Sunday, September 19, 2010
Pensioners start war on Mervyn King and BOE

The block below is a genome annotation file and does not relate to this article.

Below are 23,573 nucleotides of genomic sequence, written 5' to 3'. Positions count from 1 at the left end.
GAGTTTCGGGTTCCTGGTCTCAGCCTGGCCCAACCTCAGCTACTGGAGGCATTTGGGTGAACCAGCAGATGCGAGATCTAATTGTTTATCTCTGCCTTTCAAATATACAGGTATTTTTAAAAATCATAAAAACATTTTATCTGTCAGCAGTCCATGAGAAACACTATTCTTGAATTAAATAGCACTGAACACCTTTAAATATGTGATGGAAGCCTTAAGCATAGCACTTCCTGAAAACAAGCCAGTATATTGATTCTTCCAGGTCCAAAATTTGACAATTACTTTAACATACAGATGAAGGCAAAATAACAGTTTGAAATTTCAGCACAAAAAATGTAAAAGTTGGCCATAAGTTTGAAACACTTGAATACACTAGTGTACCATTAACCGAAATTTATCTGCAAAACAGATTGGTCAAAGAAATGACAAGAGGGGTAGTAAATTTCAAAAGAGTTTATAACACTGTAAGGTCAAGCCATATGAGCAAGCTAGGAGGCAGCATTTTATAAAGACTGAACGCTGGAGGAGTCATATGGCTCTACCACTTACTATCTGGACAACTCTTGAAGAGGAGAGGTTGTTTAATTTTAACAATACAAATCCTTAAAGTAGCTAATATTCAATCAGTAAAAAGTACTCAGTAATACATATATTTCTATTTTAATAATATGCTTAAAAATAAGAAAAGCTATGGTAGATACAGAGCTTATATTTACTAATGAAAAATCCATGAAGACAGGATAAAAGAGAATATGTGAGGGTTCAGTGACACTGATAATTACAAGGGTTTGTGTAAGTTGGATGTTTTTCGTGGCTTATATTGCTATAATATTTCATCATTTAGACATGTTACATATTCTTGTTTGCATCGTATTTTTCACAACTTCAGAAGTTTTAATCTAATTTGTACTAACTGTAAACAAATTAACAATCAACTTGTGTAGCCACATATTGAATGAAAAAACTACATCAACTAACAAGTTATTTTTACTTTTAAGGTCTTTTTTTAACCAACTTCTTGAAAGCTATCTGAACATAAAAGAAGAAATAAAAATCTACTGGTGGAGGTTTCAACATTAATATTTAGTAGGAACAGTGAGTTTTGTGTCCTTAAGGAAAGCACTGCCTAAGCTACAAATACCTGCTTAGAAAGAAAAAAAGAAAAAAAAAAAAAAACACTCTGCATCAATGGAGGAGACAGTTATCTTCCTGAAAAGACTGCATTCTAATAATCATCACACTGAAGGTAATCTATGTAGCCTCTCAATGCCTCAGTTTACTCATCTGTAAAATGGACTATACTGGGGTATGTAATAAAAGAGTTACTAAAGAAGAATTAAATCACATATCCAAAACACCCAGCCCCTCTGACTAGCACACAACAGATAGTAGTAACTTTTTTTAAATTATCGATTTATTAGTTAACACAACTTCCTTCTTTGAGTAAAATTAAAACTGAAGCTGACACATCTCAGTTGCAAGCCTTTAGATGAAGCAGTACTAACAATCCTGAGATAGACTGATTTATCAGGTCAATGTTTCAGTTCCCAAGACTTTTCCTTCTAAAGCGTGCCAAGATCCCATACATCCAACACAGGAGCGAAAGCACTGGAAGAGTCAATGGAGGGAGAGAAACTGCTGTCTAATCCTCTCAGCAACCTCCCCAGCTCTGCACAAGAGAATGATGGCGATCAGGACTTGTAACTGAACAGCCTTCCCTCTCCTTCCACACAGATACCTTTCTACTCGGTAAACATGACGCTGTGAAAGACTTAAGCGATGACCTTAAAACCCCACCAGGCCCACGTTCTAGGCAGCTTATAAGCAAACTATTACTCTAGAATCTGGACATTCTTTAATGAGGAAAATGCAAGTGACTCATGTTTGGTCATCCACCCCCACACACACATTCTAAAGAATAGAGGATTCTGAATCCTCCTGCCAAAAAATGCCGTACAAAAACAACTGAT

According to the Pension Protection Fund, which covers members in the event of a default, the 6,653 schemes in the fund saw their position worsen from a combined surplus of Â£6.6 billion at the end of July to a deficit of Â£53.5 billion at the end of August. This means that the funds as a whole could not meet their commitments if they fell due at once. The fund estimates that every 0.3 per cent fall in gilt yields pushes up a scheme's liabilities by six per cent. In today's values, that would be equivalent to Â£59 billion. Yields have fallen by 0.44 per cent since the quantitative easing programme began in March 2009. They are currently just over three per cent, roughly the same as the annual inflation rate - an extraordinarily low level.